In this blog post, we’ll do a quick tour of an important draft ERC standard that is getting a lot of attention, known as EIP-4337: Account Abstraction. What is it, and why is it useful?
TL;DR: Account abstraction is the concept of using smart contracts to represent Ethereum accounts, which provides a workaround to some existing limitations of EOAs. Under this model, users can implement their own customized account security (instead of being restricted to ECDSA signatures and nonces as dictated by the Ethereum protocol), and contracts can pay for gas.
What is account abstraction?
In the Ethereum network, all transactions must be originated by an Externally Owned Account (EOA). To prove that the account owner was the originator of a transaction, the transaction message must be signed using the private key associated with the account; the ECDSA signature can then be verified by anyone on the network using the EOA’s public key.
The current approach to transaction message signing is limited in two ways:
- There is only one way to authorize a transaction in Ethereum—using an ECDSA signature.
- There is only one type of account from which a transaction can originate—an EOA.
The idea behind account abstraction is to generalize the concept of an account in order to remove these limitations. Instead of using an EOA to initiate and authorize transactions, this functionality can be abstracted into a smart contract, allowing for customization of the security scheme. Under this model, users can implement their own arbitrary transaction authorization logic directly within the account contract, and the need for users to have EOAs is eliminated.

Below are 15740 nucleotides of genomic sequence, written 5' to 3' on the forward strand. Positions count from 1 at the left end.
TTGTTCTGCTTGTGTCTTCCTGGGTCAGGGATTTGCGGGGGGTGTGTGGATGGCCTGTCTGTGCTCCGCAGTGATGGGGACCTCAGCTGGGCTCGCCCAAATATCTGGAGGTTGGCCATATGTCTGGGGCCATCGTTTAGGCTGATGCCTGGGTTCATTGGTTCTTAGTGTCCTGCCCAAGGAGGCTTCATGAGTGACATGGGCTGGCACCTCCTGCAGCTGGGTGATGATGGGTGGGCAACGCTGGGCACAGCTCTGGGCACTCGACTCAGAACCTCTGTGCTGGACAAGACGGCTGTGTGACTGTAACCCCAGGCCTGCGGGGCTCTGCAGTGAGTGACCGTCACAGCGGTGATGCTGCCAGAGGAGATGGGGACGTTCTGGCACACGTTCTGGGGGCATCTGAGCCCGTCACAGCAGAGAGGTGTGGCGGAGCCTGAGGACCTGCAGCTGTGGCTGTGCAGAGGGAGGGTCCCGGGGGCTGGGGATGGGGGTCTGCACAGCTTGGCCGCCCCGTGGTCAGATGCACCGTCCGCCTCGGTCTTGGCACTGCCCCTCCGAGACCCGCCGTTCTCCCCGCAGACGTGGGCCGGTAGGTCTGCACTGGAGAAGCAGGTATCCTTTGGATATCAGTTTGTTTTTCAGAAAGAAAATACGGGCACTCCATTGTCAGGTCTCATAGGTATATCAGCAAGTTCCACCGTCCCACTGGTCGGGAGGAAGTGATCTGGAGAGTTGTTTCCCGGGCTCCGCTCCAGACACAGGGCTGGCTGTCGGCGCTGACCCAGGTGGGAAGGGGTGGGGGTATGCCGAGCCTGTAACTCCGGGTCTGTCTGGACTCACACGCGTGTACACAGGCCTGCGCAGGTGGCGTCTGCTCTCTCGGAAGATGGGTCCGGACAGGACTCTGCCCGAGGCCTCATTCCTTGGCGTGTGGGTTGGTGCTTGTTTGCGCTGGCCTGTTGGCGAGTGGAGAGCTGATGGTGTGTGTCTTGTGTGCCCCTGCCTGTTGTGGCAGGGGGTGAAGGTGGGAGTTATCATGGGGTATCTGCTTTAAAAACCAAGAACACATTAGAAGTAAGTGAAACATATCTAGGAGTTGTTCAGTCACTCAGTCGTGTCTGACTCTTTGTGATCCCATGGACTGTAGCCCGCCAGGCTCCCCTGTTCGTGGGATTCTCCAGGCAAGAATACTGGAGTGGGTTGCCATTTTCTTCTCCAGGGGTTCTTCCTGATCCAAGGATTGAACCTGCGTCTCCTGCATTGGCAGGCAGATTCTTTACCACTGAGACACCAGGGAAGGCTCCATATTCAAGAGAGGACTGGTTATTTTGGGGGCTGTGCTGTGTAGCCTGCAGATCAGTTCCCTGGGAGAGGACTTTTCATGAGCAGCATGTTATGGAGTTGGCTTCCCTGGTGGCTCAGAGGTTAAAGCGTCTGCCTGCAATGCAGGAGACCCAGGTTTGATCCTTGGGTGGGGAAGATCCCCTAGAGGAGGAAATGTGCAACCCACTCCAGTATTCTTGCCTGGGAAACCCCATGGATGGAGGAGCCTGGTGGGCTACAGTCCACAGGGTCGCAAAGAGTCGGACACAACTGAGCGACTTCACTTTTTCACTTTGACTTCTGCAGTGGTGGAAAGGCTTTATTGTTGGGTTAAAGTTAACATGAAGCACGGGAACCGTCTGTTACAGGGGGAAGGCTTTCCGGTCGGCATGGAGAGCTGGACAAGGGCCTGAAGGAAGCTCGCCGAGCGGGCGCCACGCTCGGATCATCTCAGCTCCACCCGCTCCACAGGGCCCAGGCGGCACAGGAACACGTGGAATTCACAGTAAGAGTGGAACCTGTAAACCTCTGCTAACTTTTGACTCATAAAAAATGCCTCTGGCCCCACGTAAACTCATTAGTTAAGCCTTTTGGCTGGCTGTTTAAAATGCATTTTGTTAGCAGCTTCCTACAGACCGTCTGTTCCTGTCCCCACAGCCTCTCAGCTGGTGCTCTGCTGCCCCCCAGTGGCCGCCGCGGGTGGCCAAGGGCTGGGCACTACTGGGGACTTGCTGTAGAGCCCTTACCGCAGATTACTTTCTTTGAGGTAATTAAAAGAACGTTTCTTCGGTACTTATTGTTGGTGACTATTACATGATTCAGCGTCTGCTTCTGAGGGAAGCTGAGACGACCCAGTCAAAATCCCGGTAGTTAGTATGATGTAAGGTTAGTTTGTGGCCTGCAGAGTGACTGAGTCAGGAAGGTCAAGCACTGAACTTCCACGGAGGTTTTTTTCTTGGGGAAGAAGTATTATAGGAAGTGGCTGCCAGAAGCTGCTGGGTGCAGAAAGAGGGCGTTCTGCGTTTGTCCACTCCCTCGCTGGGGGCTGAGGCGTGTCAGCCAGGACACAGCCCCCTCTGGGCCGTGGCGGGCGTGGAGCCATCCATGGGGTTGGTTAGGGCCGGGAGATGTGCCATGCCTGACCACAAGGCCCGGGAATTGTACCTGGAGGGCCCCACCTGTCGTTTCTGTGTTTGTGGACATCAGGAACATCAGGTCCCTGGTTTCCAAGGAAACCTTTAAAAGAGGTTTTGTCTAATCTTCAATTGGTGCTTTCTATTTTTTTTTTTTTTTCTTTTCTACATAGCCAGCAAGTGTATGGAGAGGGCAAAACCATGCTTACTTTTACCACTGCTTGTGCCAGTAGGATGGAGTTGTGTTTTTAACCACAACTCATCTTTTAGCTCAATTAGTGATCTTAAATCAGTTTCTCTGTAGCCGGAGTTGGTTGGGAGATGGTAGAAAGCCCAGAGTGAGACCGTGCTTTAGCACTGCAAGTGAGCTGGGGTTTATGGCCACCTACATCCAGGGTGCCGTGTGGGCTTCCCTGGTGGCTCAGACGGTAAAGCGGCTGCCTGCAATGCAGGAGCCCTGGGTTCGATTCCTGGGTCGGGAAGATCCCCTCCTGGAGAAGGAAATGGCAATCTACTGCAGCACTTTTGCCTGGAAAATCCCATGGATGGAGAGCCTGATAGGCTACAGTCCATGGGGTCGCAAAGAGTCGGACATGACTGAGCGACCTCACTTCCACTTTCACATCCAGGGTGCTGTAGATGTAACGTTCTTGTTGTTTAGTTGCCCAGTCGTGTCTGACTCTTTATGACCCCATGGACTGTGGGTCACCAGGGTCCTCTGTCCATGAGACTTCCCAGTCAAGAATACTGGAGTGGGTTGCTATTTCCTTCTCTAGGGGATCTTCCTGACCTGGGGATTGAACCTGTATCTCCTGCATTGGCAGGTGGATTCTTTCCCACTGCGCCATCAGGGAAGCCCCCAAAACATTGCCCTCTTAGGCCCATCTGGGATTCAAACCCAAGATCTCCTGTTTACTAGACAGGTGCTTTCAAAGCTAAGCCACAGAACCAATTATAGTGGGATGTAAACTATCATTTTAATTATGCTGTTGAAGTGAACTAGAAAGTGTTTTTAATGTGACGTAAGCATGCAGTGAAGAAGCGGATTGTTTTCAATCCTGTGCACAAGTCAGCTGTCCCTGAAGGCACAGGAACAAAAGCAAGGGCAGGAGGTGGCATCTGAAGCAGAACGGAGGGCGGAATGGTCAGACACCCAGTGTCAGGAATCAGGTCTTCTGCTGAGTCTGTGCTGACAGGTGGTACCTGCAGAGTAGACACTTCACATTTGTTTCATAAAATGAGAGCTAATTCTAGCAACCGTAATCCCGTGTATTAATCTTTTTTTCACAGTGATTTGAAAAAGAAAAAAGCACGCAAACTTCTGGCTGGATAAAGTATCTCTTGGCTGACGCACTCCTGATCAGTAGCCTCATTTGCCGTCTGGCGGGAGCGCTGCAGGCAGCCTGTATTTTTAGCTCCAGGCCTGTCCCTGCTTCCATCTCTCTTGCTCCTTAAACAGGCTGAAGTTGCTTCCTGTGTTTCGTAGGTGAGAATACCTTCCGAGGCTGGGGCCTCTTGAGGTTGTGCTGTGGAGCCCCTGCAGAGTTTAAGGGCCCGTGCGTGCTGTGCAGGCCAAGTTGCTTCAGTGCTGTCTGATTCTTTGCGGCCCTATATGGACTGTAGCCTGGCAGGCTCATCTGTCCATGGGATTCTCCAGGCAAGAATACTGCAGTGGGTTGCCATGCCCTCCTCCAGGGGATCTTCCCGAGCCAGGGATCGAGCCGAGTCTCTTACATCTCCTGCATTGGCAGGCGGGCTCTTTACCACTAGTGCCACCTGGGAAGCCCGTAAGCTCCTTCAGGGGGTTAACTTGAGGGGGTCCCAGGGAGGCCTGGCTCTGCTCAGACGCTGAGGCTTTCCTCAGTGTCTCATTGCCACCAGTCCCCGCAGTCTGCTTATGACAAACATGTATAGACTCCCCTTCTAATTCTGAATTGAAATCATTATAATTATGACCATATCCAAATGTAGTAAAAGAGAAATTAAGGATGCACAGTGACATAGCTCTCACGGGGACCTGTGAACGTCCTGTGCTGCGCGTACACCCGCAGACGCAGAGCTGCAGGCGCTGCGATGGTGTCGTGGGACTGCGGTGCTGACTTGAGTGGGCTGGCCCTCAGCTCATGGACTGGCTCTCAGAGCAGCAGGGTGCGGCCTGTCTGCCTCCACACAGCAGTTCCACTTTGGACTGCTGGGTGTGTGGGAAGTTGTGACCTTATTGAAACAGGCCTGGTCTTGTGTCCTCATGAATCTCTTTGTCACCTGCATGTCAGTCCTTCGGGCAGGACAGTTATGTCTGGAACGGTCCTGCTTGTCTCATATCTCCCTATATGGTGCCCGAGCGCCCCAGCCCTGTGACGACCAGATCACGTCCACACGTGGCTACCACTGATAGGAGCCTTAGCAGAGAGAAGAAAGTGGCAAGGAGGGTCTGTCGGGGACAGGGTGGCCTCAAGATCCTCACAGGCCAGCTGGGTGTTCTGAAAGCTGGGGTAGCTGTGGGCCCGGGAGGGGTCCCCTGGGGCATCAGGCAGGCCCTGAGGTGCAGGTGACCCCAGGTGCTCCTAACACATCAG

Why is this useful?
Here are some example use cases for account abstraction:
- Customized authorization: Ethereum transaction signing is currently done using ECDSA. Account abstraction enables any arbitrary authorization logic to be used, which allows for alternate cryptographic schemes to be chosen. This provides some future-proofing in case a weakness is found in ECDSA and a different algorithm needs to be chosen to maintain security.
- Gas abstraction: EOA-initiated transactions require the account owner to purchase ether and store it in their wallet to pay for gas. With account abstraction, transactions initiated from a contract account can be paid for by the owner or by a third party known as a paymaster, which is an entity that pays the gas fees for a transaction. The use of paymasters also lowers the barrier to entry for inexperienced users because the paymaster can be funded with fiat currency off-chain, and the account owner does not need to deal with ether directly.
- Social recovery wallets: Losing your private key and backup seed phrase means losing access to your wallet and its funds. With account abstraction, you can program an account contract with a backup owner address controlled by a trusted party (e.g., a family member) or use a multisig scheme that would allow the wallet to be recovered.
- Transaction bundling: If a user wishes to do multiple transactions, an EOA account must submit them separately. For example, a staking contract may have separate unstake() and withdraw() functions, and a user wishing to exit the contract must submit two separate transactions from their wallet. With account abstraction, transactions can be batched within contract accounts.